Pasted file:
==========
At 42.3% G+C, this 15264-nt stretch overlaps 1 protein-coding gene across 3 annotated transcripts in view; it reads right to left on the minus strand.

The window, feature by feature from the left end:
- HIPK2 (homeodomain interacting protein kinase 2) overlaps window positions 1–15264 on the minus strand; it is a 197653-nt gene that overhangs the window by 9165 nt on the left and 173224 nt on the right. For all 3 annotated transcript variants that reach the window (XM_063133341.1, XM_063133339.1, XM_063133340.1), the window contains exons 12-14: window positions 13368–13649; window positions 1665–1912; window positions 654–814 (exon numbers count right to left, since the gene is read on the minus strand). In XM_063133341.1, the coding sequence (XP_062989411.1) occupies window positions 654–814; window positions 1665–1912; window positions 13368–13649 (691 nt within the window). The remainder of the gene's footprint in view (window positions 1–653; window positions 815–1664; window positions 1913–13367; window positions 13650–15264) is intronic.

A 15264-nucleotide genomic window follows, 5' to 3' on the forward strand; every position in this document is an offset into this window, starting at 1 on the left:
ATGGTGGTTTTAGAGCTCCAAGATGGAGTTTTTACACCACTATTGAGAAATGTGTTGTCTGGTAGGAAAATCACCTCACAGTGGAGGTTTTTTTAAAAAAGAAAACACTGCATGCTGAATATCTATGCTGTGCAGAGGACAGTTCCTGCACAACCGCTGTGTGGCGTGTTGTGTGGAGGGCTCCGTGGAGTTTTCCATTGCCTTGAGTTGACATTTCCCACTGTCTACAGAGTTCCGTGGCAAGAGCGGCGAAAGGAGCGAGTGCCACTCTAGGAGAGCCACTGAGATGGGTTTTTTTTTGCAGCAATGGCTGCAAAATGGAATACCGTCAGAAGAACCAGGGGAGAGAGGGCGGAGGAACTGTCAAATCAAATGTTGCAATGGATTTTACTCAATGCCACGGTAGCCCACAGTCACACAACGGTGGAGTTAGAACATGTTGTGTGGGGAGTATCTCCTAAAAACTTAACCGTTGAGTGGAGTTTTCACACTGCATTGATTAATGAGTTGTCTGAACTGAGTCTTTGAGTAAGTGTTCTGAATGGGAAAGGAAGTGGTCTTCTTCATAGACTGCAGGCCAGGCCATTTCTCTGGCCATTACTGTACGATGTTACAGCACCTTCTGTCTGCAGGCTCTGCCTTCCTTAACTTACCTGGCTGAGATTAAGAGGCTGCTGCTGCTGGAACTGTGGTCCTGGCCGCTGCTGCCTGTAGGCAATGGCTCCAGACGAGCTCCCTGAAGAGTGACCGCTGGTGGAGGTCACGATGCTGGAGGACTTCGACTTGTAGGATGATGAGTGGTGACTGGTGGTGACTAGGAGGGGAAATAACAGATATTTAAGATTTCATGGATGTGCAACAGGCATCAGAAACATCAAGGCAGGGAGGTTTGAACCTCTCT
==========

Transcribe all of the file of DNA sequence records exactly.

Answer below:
At 42.3% G+C, this 15264-nt stretch overlaps 1 protein-coding gene across 3 annotated transcripts in view; it reads right to left on the minus strand.

The window, feature by feature from the left end:
- HIPK2 (homeodomain interacting protein kinase 2) overlaps window positions 1–15264 on the minus strand; it is a 197653-nt gene that overhangs the window by 9165 nt on the left and 173224 nt on the right. For all 3 annotated transcript variants that reach the window (XM_063133341.1, XM_063133339.1, XM_063133340.1), the window contains exons 12-14: window positions 13368–13649; window positions 1665–1912; window positions 654–814 (exon numbers count right to left, since the gene is read on the minus strand). In XM_063133341.1, the coding sequence (XP_062989411.1) occupies window positions 654–814; window positions 1665–1912; window positions 13368–13649 (691 nt within the window). The remainder of the gene's footprint in view (window positions 1–653; window positions 815–1664; window positions 1913–13367; window positions 13650–15264) is intronic.

A 15264-nucleotide genomic window follows, 5' to 3' on the forward strand; every position in this document is an offset into this window, starting at 1 on the left:
ATGGTGGTTTTAGAGCTCCAAGATGGAGTTTTTACACCACTATTGAGAAATGTGTTGTCTGGTAGGAAAATCACCTCACAGTGGAGGTTTTTTTAAAAAAGAAAACACTGCATGCTGAATATCTATGCTGTGCAGAGGACAGTTCCTGCACAACCGCTGTGTGGCGTGTTGTGTGGAGGGCTCCGTGGAGTTTTCCATTGCCTTGAGTTGACATTTCCCACTGTCTACAGAGTTCCGTGGCAAGAGCGGCGAAAGGAGCGAGTGCCACTCTAGGAGAGCCACTGAGATGGGTTTTTTTTTGCAGCAATGGCTGCAAAATGGAATACCGTCAGAAGAACCAGGGGAGAGAGGGCGGAGGAACTGTCAAATCAAATGTTGCAATGGATTTTACTCAATGCCACGGTAGCCCACAGTCACACAACGGTGGAGTTAGAACATGTTGTGTGGGGAGTATCTCCTAAAAACTTAACCGTTGAGTGGAGTTTTCACACTGCATTGATTAATGAGTTGTCTGAACTGAGTCTTTGAGTAAGTGTTCTGAATGGGAAAGGAAGTGGTCTTCTTCATAGACTGCAGGCCAGGCCATTTCTCTGGCCATTACTGTACGATGTTACAGCACCTTCTGTCTGCAGGCTCTGCCTTCCTTAACTTACCTGGCTGAGATTAAGAGGCTGCTGCTGCTGGAACTGTGGTCCTGGCCGCTGCTGCCTGTAGGCAATGGCTCCAGACGAGCTCCCTGAAGAGTGACCGCTGGTGGAGGTCACGATGCTGGAGGACTTCGACTTGTAGGATGATGAGTGGTGACTGGTGGTGACTAGGAGGGGAAATAACAGATATTTAAGATTTCATGGATGTGCAACAGGCATCAGAAACATCAAGGCAGGGAGGTTTGAACCTCTCT